Thursday, April 12, 2012

Danielewski and Heidegger

Jacob Pavlovich

Mark Danielewski shows his true genius in the book, House of Leaves. Not only does he show his mastery of being able to tell a great story, but he does it in a fashion like non before. The first major accomplishment that he is able to tackle is story within a story. This might not be extremely unique to him, as one can see this type of writing in Frankenstein. However the way in which he tells these stories is what makes him and his style of writing genius. His style of writing “starts man on a way of revealing”.

The first part of this revealing that I find most obvious is how he places his text on the pages. It is easy to figure out how he starts to place the text when Navy and his rescue team heads into the hallway. When they descend the stairs and finally make it to the bottom of the stairs the text is now located on the bottom of the page. This is symbolically placed at the bottom of the page, to show that this part of the story is solely taking place in the depths of this weird and crazy place that is ever shifting. He uses the placement of the text at the bottom of the pages to reveal the feeling that we are in a place of confusion and drags the reader into the story even more. Danielewski then complements this by placing other parts of the story, intertwined with this section, back at the top of the page. He never places at the top and bottom of the same page however. This creates a clear distinction of where he wants the reader to be. Whether it is in the depths with Navy and Reston or up in the ‘real’ world with the rest of human kind. He only continues this when he describes being shot at by Halloway. He concentrates the text in a small area near the middle of the page, most likely to give you the sense of a bullet coming straight towards you. Then when it hits the second door, the texts states that it was not “powerful enough to do more than splinter a panel”, and the way he wrote this was to scatter the words over the whole pages to give the effect of a splinter. The next few pages describe how the shutting of the doors left the room in complete silence. To accomplish this, Danielewski writes only a line on each page, creating large amounts of white space on the page. Silence, to where words are normally written, there are but few, only a whisper on the page. The final point of his physical text and writing style I want to make is that of when the staircase expands upward. This segment sees the words written on the pages in a variety of ways, but the words themselves are in fact stretching out. The letters start out close to one another, but then by the end of the word, they are a good inch and a half apart. This is another way he just brings the reader into the world of Navy.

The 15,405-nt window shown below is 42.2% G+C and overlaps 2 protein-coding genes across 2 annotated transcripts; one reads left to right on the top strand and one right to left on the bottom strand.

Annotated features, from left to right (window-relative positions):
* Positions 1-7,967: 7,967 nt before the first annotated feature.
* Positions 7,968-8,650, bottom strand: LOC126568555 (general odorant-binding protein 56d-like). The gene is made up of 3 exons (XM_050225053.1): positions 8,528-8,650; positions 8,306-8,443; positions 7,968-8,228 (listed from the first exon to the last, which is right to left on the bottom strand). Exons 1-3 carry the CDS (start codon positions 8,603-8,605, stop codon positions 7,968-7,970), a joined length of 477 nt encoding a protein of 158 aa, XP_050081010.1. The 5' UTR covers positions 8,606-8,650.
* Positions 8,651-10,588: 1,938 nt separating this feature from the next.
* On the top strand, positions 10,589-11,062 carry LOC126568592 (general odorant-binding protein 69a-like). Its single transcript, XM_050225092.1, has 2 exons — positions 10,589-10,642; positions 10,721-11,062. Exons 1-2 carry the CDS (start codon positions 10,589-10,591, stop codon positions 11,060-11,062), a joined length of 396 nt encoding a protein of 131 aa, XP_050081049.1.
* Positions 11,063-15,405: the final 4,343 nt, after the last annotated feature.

The other part of Danielewski’s writing that I find most intriguing is how he tells both stories at the same time, the story of the Navidson Record and that of Johnny Traunt. He begins in a similar fashion to Frankenstein in the way that he starts out with Johnny telling us about the other story. However, Danielewski makes amazing use of the footnotes to bring Johnny’s story to the forefront of the book and makes sure it doesn’t just fall into the background until the Navidson Record’s analysis is over. Not only does this add to the straight up confusion that Danielewski is trying to create, but it also adds to the way how the reader sees Johnny’s story. The random points that Johnny interrupts the main story, makes the reader realize how random and just how insane Johnny is becoming. Personally my favorite part of this is when you are reading a section in the foot notes that extends multiple pages but then randomly cuts back down to where they footnotes are supposed to be. I like this because it throws makes you as the reader more attentive, to make sure you are actually reading the right part of the story and that you are not following/mixing up stories.

All of these things add to a mental mix up that Daneilewski is trying to accomplish. He really puts himself in control of the whole story. Through this process, even though it seems strange to say, he allows the reader to become more engulfed in each separate character with in the novel. Everything that he does is “revealed in order”, however his “order” is more of a disorder. He truly understands though for us to truly enjoy this primitive technology of a book that, you must uncover a deeper meaning than just reading a book. He makes the reader work for it, he is the “revealing” force, in which the reader needs to truly grasp the meaning of this book.


Adam said...

This reading has nothing to do with Heidegger. It covers material that we covered in depth last week, covering many of the basics (text at the bottom symbolizing the shape of the House, etc), while ignoring the fact that Heidegger is actually mentioned and discussed at length in the text - as we also discussed in class.

There's no serious attempt to engage with Danielewski here - let alone Heidegger.

Scott Sauter said...

First and foremost, I would engage the reader by identifying the source of quotes throughout your essay. While he or she may be aware that the essay is attempting to make connections between Danielewski and Heidegger, one cannot ever afford to assume the reader knows the source(s) of quotes. Secondly, I would rework connections made between Danielewski and Heidegger to include more quotes from both authors. With readings as dense as Heidegger's "Being and Time", it is easy to lose focus if one's argument is not rooted in this way. Overall, I thoroughly enjoyed your essay and its arguments.